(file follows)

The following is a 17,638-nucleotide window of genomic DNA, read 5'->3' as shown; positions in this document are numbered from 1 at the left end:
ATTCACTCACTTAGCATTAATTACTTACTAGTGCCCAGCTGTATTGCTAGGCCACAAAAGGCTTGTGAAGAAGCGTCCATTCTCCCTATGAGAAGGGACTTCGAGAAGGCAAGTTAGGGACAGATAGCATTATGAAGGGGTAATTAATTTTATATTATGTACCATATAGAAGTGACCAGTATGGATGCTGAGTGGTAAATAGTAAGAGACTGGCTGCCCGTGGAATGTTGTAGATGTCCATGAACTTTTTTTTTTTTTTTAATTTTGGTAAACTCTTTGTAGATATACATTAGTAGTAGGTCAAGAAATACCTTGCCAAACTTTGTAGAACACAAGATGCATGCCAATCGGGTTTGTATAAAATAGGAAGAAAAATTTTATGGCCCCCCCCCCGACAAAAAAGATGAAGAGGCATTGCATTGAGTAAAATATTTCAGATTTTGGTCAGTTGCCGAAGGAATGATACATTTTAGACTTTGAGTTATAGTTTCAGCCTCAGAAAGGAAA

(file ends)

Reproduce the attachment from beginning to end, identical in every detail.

The following is a 17,638-nucleotide window of genomic DNA, read 5'->3' as shown; positions in this document are numbered from 1 at the left end:
ATTCACTCACTTAGCATTAATTACTTACTAGTGCCCAGCTGTATTGCTAGGCCACAAAAGGCTTGTGAAGAAGCGTCCATTCTCCCTATGAGAAGGGACTTCGAGAAGGCAAGTTAGGGACAGATAGCATTATGAAGGGGTAATTAATTTTATATTATGTACCATATAGAAGTGACCAGTATGGATGCTGAGTGGTAAATAGTAAGAGACTGGCTGCCCGTGGAATGTTGTAGATGTCCATGAACTTTTTTTTTTTTTTTAATTTTGGTAAACTCTTTGTAGATATACATTAGTAGTAGGTCAAGAAATACCTTGCCAAACTTTGTAGAACACAAGATGCATGCCAATCGGGTTTGTATAAAATAGGAAGAAAAATTTTATGGCCCCCCCCCCGACAAAAAAGATGAAGAGGCATTGCATTGAGTAAAATATTTCAGATTTTGGTCAGTTGCCGAAGGAATGATACATTTTAGACTTTGAGTTATAGTTTCAGCCTCAGAAAGGAAA